This article is the second in a series of posts exploring the Essential Six Elements of Whole Health, the core of our health philosophy and the foundation for our work with our nutritional therapy clients. Learn more about the Essential Elements and find the rest of the series here.
While all six of the Essential Elements of Whole Health are just that- essential to whole health- it could be argued that the first Element, “Real Food Diet”, holds the most importance.
It’s an easy argument to make, given that the diet is an enormously important foundation of health and because, as we have said before, the food we eat actually becomes us. It builds our entire bodies- right down to the cells. Skin, hair, nails, blood, brain, organs, hormones…all of it was once food. So, the old saying is true- we literally are what we eat. If it weren’t for the nutrients that we get from food, we would cease to exist.
However, in our practice, slightly more than half of our clients are people who were already eating a real food/traditional food, GAPS or Paleo style diet before coming to see us.
Despite their healthful diet, they still experienced nagging health issues. Even though some symptoms may have cleared, they were still unable to achieve health by diet alone and there was an imbalance in one or several of the other Essential Elements- Physical Body, Non-Toxic Lifestyle, Movement & Nature, Thoughts & Emotions or Connections- that made it impossible to fully experience a symptom free life.
The Essential Six Elements model was developed in direct response to this pattern, as we’ve seen it repeat in client after client, and as a result we feel that each of the Essential Elements are equally important to achieving and maintaining health and that one simply can’t be placed above another. So while a real food diet is extremely important, it’s just one piece of the puzzle, or as we like to say, “Real food is only part of the story…”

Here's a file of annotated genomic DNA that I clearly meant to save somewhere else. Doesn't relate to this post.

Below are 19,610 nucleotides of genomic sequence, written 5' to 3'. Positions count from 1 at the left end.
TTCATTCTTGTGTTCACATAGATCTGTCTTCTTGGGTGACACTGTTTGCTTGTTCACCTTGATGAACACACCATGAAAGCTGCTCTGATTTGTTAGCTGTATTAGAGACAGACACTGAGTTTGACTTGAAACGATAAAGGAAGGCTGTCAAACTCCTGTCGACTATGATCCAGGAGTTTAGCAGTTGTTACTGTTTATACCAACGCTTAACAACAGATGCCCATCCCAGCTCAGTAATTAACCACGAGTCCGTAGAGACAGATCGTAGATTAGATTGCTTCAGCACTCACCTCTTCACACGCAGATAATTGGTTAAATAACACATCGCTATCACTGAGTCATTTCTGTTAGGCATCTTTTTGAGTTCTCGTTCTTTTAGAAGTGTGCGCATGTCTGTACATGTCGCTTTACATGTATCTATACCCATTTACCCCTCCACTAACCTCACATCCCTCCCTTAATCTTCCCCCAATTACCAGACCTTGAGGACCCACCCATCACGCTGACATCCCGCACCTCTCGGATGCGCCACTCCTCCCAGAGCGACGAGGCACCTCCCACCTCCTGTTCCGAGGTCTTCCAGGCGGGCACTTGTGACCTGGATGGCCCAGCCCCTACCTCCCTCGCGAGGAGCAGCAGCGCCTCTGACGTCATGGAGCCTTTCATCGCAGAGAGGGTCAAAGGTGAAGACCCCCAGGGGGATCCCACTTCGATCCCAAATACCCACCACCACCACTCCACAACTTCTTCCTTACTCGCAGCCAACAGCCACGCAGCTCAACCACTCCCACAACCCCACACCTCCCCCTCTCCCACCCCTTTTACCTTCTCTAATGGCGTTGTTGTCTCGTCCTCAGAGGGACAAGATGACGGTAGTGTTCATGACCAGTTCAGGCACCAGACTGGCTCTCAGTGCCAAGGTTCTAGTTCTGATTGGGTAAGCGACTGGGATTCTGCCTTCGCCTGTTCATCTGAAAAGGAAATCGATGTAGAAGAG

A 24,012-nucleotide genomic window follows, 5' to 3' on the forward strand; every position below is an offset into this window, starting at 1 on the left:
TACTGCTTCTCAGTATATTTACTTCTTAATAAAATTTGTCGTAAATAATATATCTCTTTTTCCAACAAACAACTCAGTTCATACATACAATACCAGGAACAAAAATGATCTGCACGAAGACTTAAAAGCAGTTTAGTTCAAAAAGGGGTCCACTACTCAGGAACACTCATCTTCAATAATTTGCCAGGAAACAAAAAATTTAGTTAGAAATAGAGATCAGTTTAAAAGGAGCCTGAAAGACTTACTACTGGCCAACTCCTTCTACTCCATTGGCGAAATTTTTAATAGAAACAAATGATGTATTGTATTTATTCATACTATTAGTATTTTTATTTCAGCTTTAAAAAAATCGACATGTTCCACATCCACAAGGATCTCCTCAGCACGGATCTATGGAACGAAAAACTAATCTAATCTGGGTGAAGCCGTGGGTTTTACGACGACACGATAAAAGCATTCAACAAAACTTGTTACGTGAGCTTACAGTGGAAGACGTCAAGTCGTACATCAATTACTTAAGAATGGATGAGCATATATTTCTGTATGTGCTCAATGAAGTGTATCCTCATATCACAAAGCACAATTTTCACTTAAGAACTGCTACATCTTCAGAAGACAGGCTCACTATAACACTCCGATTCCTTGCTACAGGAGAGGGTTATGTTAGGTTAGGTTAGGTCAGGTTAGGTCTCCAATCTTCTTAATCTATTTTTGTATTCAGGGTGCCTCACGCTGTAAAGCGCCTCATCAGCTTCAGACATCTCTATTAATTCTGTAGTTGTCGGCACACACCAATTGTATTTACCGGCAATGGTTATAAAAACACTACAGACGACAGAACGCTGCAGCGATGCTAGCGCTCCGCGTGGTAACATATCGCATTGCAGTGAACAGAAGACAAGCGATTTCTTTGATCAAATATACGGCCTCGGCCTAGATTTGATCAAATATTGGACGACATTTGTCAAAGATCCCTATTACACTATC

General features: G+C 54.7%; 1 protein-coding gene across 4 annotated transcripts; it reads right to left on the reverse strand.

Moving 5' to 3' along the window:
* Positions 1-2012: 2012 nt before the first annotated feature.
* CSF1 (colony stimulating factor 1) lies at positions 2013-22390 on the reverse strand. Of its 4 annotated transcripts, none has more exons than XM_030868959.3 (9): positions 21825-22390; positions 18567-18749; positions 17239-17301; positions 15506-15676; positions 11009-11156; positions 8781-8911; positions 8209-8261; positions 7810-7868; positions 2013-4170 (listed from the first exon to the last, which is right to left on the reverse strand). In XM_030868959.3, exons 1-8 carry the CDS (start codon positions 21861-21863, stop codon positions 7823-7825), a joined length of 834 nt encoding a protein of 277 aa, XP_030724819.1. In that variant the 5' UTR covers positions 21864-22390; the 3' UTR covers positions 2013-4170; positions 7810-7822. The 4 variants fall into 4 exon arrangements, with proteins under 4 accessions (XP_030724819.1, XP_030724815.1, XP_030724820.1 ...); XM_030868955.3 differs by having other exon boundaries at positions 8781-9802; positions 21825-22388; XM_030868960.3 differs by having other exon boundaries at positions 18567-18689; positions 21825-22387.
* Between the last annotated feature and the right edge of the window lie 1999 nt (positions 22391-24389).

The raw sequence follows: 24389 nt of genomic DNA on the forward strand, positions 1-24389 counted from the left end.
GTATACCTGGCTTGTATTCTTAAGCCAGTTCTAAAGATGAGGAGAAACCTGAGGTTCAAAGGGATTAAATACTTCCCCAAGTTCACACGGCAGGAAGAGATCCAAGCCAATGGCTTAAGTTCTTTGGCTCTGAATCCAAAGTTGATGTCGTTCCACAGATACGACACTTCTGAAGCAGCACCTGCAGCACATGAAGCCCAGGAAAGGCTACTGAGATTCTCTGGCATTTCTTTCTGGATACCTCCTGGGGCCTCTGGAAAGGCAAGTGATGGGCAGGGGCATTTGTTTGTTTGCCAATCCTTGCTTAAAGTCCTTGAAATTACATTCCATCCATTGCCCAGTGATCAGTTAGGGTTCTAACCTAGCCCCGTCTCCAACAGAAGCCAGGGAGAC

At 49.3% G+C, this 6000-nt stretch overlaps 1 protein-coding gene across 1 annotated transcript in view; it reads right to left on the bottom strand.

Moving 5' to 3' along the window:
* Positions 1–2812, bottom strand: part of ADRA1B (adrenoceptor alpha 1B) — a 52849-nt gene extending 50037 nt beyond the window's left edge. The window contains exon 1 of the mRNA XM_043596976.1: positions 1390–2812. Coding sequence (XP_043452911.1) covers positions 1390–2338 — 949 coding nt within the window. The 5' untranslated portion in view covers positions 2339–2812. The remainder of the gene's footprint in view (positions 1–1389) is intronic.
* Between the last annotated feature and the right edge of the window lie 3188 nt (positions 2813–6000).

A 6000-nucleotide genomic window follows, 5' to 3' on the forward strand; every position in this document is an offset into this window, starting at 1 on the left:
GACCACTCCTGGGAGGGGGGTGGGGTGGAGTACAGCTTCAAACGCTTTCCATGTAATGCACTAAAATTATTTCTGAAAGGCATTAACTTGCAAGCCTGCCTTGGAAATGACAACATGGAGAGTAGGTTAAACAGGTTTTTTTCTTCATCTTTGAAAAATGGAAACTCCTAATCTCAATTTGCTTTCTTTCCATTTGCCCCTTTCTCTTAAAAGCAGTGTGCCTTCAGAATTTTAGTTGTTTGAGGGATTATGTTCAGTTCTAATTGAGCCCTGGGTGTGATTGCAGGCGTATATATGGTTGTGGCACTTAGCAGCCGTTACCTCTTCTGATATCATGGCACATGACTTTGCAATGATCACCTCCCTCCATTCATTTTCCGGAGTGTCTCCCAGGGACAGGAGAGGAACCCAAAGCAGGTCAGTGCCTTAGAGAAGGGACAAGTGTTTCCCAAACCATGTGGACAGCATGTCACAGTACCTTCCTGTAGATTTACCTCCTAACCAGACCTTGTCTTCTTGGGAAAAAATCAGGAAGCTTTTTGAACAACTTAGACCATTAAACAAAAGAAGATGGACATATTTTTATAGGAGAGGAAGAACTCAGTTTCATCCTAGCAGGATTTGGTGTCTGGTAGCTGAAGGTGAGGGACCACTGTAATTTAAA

So what exactly do we mean when we talk about a real food diet?
We define the Real Food Diet Element as follows: “Eating a properly prepared, nutrient-dense diet consisting of real, traditional foods, appropriate for your body & health status”
So let’s break this down a bit:
Properly prepared means that the food is prepared in ways that maximize nutrients and minimize harmful anti-nutrients found in the food. For example, soaking and drying nuts & seeds before eating them or sprouting and/or souring grains for bread are both traditional methods of preparation that neutralize phytic acid. Phytic acid is an anti-nutrient found in these foods that inhibits nutrient absorption and steals minerals from the body.
Nutrient-dense foods are simply those that have a large amount of nutrients in relation to their serving size or caloric value. For example, an ounce of grass-fed beef is more nutrient-dense than an empty calorie food like a soda, because the amount of nutrients present in the beef far outweighs any nutrient that would be in an empty calorie food.